The importance of prewhitening in change point analysis under persistence

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Abstract

The presence of serial correlation in hydro-meteorological time series often makes the detection of deterministic gradual or abrupt changes with tests such as Mann–Kendall (MK) and Pettitt problematic. In this study we investigate the adverse impact of serial correlation on change point analyses performed by the Pettitt test. Building on methods developed for the MK test, different prewhitening procedures devised to remove the serial correlation are examined, and the effects of the sample size and strength of serial dependence on their performance are tested by Monte Carlo experiments involving the first-order autoregressive [AR(1)] process, fractional Gaussian noise (fGn), and fractionally integrated autoregressive [ARFIMA(1,d,0)] model. Results show that (1) the serial correlation affects the Pettitt test more than tests for slowly varying monotonic trends such as the MK test both for short-range and long-range persistence; (2) the most efficient prewhitening procedure based on AR(1) involves the simultaneous estimation of step change and lag-1 autocorrelation ρ, and bias correction of ρ estimates; (3) as expected, the effectiveness of the prewhitening procedure strongly depends upon the model selected to remove the serial correlation; (4) prewhitening procedures allow for a better control of the type I error resulting in rejection rates reasonably close to the nominal values. As ancillary results, (5) we show the ineffectiveness of the original formulation of the so-called trend-free prewhitening (TFPW) method and provide analytical results supporting a corrected version called TFPWcu; and (6) we propose an improved two-stage bias correction of ρ estimates for AR(1) signals.

Keywords

Pettitt test Change point analysis Prewhitening Autoregressive process Fractional Gaussian noise Hurst parameter 

1 Introduction

Climate fluctuations and human activities can cause statistical shifts in long-term means of hydro-meteorological variables. Recognition and attribution of these changes is fundamental for infrastructure design, water management strategies, and risk mitigation policies. In this respect, appropriate statistical diagnostics and change detection methods can help understand the nature of historic fluctuations in hydrological time series [e.g., Rougé et al. (2013); Guerreiro et al. (2014) and references therein]. Among many available statistical testing procedures devised for assessing the significance of a change [e.g., Kundzewicz and Robson (2004)], the Pettitt test (Pettitt 1979) is one of the widely used rank-based nonparametric tests to check the presence and timing of abrupt changes in the mean or median of hydro-meteorological variables such as rainfall, runoff, and temperature [e.g., Villarini et al. (2009, 2011); Ferguson and Villarini (2012); Rougé et al. (2013); Tramblay et al. (2013); Guerreiro et al. (2014); Sagarika et al. (2014) among others].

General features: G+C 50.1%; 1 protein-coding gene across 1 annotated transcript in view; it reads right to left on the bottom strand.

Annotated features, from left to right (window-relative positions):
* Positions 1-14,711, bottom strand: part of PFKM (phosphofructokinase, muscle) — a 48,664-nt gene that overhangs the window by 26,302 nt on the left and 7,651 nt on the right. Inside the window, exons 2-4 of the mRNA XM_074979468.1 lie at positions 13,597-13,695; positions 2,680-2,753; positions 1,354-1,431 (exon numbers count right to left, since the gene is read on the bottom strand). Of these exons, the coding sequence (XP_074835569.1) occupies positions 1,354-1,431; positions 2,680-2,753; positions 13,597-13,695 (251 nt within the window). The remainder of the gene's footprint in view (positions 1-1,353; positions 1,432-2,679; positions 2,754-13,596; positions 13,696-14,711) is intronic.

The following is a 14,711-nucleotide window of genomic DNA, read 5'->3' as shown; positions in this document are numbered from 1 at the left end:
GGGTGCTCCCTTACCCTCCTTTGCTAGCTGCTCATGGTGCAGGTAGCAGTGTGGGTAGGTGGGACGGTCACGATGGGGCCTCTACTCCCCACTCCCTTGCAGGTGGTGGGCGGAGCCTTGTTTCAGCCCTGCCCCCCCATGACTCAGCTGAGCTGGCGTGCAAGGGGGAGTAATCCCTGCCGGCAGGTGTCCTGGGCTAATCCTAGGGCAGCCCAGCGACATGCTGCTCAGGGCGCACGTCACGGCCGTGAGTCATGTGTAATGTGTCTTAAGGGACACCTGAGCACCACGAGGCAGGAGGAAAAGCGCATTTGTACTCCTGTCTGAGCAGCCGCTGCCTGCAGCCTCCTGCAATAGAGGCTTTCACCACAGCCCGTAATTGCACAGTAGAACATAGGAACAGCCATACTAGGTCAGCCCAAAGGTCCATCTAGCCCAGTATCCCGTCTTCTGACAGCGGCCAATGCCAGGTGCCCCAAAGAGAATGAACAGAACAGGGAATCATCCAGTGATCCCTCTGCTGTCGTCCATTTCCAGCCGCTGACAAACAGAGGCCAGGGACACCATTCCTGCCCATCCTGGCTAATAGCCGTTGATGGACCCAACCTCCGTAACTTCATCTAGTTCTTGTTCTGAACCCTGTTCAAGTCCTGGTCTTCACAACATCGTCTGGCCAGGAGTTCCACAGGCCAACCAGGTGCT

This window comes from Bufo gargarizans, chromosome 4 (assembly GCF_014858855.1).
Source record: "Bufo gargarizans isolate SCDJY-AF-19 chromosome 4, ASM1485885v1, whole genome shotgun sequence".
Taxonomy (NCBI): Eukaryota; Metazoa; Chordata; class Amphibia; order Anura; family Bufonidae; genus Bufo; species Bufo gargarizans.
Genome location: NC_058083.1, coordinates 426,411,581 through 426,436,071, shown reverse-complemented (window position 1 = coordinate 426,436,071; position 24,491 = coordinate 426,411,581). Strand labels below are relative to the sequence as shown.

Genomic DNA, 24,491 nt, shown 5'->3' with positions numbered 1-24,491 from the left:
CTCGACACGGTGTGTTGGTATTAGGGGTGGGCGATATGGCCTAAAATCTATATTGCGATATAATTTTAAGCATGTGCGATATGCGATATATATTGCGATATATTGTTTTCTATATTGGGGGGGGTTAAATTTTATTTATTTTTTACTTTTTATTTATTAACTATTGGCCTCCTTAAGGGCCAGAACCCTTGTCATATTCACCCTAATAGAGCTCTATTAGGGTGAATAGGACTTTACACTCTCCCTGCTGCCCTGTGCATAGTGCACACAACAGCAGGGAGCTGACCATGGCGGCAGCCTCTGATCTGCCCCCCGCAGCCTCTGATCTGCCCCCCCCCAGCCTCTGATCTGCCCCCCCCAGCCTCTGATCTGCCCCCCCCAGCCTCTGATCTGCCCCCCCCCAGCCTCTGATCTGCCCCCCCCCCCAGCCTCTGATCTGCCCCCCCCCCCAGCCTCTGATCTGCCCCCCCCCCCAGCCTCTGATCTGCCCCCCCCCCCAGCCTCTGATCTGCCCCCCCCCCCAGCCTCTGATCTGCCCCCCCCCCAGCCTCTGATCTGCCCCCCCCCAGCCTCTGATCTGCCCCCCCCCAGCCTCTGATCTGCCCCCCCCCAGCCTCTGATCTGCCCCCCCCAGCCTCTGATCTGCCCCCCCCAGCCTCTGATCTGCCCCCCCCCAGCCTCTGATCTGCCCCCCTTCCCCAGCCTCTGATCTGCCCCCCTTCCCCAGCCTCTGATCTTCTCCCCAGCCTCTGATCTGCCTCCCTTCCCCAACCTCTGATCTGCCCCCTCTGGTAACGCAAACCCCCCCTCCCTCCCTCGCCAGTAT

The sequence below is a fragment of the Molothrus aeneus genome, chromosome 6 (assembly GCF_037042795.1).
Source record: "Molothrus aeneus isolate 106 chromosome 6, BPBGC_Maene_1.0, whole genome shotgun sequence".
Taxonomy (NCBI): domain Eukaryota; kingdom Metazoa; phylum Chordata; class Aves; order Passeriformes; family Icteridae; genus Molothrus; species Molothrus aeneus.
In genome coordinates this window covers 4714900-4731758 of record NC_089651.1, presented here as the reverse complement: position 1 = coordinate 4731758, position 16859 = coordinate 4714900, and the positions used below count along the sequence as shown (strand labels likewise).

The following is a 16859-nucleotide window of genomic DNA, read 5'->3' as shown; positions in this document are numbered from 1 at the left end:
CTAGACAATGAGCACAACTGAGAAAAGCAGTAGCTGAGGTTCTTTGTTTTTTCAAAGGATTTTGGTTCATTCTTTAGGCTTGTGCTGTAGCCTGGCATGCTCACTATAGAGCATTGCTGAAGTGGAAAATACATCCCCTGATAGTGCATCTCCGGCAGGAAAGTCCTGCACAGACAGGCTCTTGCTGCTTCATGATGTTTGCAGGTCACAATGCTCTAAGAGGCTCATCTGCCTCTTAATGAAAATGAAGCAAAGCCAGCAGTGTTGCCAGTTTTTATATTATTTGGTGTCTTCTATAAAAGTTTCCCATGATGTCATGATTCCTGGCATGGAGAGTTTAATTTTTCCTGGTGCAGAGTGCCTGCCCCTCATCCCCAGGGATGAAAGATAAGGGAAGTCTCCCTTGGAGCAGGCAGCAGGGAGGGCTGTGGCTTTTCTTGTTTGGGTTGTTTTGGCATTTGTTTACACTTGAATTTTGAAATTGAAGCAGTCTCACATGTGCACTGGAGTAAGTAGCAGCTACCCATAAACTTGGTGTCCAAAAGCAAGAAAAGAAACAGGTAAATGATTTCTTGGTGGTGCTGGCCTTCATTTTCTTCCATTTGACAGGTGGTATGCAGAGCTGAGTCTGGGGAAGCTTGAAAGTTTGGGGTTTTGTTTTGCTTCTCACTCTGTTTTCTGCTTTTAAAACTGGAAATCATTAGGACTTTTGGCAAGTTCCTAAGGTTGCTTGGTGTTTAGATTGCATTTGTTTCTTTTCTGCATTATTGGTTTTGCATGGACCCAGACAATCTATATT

According to Pettitt (1979), given a set of independent random variables \(\left\{ X_1,X_2,\ldots ,X_T\right\} \), the sequence is said to have a change point at \(\tau \) if \(X_t\) for \(t=1,\ldots ,\tau \) have a common distribution \(F_1(x)\) and \(X_t\) for \(t=\tau +1,\ldots ,T\) have a common distribution \(F_2(x)\), and \(F_1(x)\ne F_2(x)\). Thus, the test tackles the problem of testing the null hypothesis of “no change”, \(H_0: \tau =T\), against the alternative of “change”, \(H_1:1\le \tau <T\). The test is based on the statistic
$$K_T = \max _{1\le t<T}|U_{t,T}|,$$
(1)
where
$$U_{t,T}= \sum ^{t}_{i=1}\sum ^{T}_{j=i+1} {\text {sgn}}(X_i - X_j),$$
(2)
where \({\text {sgn}}(x) = 1\) if \(x>0\), 0 if \(x=0\), and \(-\)1 if \(x<0\). The statistic \(U_{t,T}\) is equivalent to a Mann–Whitney statistic for testing that two samples \(\left( x_1,\ldots ,x_t \right) \) and \(\left( x_{t+1},\ldots ,x_T \right) \) come from the same population. This correspondence highlights that the actual alternative of both tests (Mann–Whitney U test and Pettitt test) is that one distribution stochastically dominates the other, meaning that \(F_1(x) < F_2(x)\) for every value of \(x\) or vice versa. Thus, even though this hypothesis is commonly restricted to a shift in the location parameter \(\mu \), \(F_1(x) = F_2(x+\mu )\), these tests are sensitive to all possible conditions resulting in a stochastic ordering. It should be noted that the equivalence mentioned above implies a formal relationship between the Pettitt test and the MK test (Rougé et al. 2013), which is one of the widely used nonparametric approaches for testing slowly varying monotonic trends in hydro-meteorological time series.

Different aspects of such tests (Pettitt and MK) have been widely studied in the literature. However, the MK test has always received much more attention than the Pettitt test despite their common theoretical background and the potential interest of regime shift detection in hydrological and climate studies compared with monotonic trends. For example, the power of the MK test under different conditions (i.e., sample size, magnitude of deterministic trend, type of the parent distribution) was studied by extensive Monte Carlo simulations about one decade ago (Yue et al. 2002a; Önöz and Bayazit 2003; Yue and Pilon 2004), whereas, to the best of our knowledge, an analogous study was performed only recently for the Pettitt test (Xie et al. 2014; Mallakpour and Villarini 2015).